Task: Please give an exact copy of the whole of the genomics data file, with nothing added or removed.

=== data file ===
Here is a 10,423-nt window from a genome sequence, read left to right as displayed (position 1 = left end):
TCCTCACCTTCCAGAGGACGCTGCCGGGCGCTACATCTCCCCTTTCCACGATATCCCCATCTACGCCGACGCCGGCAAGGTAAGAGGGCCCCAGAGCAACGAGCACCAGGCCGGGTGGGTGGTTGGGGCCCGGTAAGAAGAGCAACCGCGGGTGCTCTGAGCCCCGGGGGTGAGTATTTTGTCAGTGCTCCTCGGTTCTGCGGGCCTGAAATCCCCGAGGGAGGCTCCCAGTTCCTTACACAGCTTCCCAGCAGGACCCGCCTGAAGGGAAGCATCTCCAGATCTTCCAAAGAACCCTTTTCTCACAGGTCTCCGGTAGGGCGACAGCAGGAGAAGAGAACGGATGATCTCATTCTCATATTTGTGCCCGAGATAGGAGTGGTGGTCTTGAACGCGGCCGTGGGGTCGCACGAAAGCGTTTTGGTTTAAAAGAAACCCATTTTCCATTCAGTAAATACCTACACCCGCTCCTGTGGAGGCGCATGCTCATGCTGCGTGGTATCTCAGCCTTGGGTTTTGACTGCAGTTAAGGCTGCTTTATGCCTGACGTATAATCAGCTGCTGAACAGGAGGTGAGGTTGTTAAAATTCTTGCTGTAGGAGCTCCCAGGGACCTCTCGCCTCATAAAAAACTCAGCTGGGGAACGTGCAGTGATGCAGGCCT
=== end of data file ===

Here is a 10,423-nt window from a genome sequence, read left to right as displayed (position 1 = left end):
TCCTCACCTTCCAGAGGACGCTGCCGGGCGCTACATCTCCCCTTTCCACGATATCCCCATCTACGCCGACGCCGGCAAGGTAAGAGGGCCCCAGAGCAACGAGCACCAGGCCGGGTGGGTGGTTGGGGCCCGGTAAGAAGAGCAACCGCGGGTGCTCTGAGCCCCGGGGGTGAGTATTTTGTCAGTGCTCCTCGGTTCTGCGGGCCTGAAATCCCCGAGGGAGGCTCCCAGTTCCTTACACAGCTTCCCAGCAGGACCCGCCTGAAGGGAAGCATCTCCAGATCTTCCAAAGAACCCTTTTCTCACAGGTCTCCGGTAGGGCGACAGCAGGAGAAGAGAACGGATGATCTCATTCTCATATTTGTGCCCGAGATAGGAGTGGTGGTCTTGAACGCGGCCGTGGGGTCGCACGAAAGCGTTTTGGTTTAAAAGAAACCCATTTTCCATTCAGTAAATACCTACACCCGCTCCTGTGGAGGCGCATGCTCATGCTGCGTGGTATCTCAGCCTTGGGTTTTGACTGCAGTTAAGGCTGCTTTATGCCTGACGTATAATCAGCTGCTGAACAGGAGGTGAGGTTGTTAAAATTCTTGCTGTAGGAGCTCCCAGGGACCTCTCGCCTCATAAAAAACTCAGCTGGGGAACGTGCAGTGATGCAGGCCT